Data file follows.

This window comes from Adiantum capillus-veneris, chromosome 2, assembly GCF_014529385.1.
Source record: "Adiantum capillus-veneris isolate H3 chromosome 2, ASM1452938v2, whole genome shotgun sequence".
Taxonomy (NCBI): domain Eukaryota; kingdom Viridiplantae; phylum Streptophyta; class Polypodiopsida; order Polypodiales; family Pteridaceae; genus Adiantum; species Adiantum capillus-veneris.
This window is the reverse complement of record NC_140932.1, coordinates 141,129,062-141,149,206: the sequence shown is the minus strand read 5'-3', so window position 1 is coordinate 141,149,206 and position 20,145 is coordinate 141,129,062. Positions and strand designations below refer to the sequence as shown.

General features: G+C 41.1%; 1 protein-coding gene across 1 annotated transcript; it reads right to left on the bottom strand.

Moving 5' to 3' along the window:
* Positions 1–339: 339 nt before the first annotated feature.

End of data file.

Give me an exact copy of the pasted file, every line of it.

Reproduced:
This window comes from Adiantum capillus-veneris, chromosome 2, assembly GCF_014529385.1.
Source record: "Adiantum capillus-veneris isolate H3 chromosome 2, ASM1452938v2, whole genome shotgun sequence".
Taxonomy (NCBI): domain Eukaryota; kingdom Viridiplantae; phylum Streptophyta; class Polypodiopsida; order Polypodiales; family Pteridaceae; genus Adiantum; species Adiantum capillus-veneris.
This window is the reverse complement of record NC_140932.1, coordinates 141,129,062-141,149,206: the sequence shown is the minus strand read 5'-3', so window position 1 is coordinate 141,149,206 and position 20,145 is coordinate 141,129,062. Positions and strand designations below refer to the sequence as shown.

General features: G+C 41.1%; 1 protein-coding gene across 1 annotated transcript; it reads right to left on the bottom strand.

Moving 5' to 3' along the window:
* Positions 1–339: 339 nt before the first annotated feature.